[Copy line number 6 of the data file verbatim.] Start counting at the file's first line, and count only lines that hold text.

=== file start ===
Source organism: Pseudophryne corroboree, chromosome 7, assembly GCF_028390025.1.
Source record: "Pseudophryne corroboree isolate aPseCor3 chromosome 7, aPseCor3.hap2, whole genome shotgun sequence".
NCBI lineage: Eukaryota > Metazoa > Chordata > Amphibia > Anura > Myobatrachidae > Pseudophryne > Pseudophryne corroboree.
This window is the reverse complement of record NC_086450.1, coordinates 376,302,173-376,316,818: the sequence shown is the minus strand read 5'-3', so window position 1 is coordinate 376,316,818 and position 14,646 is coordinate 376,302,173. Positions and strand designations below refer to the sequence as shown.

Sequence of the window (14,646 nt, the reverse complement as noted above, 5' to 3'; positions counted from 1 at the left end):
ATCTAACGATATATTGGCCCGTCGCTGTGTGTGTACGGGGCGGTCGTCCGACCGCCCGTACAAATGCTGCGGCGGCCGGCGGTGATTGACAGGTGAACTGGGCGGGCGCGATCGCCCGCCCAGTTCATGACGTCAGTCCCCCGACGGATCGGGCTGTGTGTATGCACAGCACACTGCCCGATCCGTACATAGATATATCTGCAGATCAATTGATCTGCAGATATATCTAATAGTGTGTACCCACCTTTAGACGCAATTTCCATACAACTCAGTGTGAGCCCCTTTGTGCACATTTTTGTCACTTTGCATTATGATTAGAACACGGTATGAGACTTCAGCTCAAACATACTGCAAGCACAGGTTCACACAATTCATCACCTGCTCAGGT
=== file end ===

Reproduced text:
ATCTAACGATATATTGGCCCGTCGCTGTGTGTGTACGGGGCGGTCGTCCGACCGCCCGTACAAATGCTGCGGCGGCCGGCGGTGATTGACAGGTGAACTGGGCGGGCGCGATCGCCCGCCCAGTTCATGACGTCAGTCCCCCGACGGATCGGGCTGTGTGTATGCACAGCACACTGCCCGATCCGTACATAGATATATCTGCAGATCAATTGATCTGCAGATATATCTAATAGTGTGTACCCACCTTTAGACGCAATTTCCATACAACTCAGTGTGAGCCCCTTTGTGCACATTTTTGTCACTTTGCATTATGATTAGAACACGGTATGAGACTTCAGCTCAAACATACTGCAAGCACAGGTTCACACAATTCATCACCTGCTCAGGT